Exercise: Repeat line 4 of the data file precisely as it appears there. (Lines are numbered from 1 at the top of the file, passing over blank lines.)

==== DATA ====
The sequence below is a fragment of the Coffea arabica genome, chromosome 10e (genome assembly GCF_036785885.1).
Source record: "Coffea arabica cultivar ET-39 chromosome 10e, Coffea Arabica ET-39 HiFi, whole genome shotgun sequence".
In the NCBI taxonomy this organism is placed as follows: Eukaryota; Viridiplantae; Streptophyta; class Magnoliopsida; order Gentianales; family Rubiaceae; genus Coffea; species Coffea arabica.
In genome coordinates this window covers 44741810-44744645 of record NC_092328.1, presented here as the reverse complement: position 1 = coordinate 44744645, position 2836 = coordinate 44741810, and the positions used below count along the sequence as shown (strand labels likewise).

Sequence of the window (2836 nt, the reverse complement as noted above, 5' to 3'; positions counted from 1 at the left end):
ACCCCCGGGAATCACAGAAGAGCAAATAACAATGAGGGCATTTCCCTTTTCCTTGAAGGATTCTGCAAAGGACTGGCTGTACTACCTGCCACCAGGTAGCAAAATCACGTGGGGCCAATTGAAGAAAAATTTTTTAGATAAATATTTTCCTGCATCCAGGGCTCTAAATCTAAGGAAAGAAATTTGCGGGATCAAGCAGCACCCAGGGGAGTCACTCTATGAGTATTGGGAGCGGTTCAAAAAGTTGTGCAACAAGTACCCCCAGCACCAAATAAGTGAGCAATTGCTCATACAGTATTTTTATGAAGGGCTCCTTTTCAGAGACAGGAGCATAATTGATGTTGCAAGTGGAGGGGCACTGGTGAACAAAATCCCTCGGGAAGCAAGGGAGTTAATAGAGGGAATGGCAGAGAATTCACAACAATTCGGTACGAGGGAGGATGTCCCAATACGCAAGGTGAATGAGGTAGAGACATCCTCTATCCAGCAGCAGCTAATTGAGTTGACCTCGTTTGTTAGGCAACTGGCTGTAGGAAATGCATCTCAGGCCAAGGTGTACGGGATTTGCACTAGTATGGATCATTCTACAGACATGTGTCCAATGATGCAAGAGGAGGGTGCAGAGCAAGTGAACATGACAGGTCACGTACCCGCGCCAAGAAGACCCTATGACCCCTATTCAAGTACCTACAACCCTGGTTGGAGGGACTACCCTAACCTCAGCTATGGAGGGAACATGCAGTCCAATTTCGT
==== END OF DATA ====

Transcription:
In genome coordinates this window covers 44741810-44744645 of record NC_092328.1, presented here as the reverse complement: position 1 = coordinate 44744645, position 2836 = coordinate 44741810, and the positions used below count along the sequence as shown (strand labels likewise).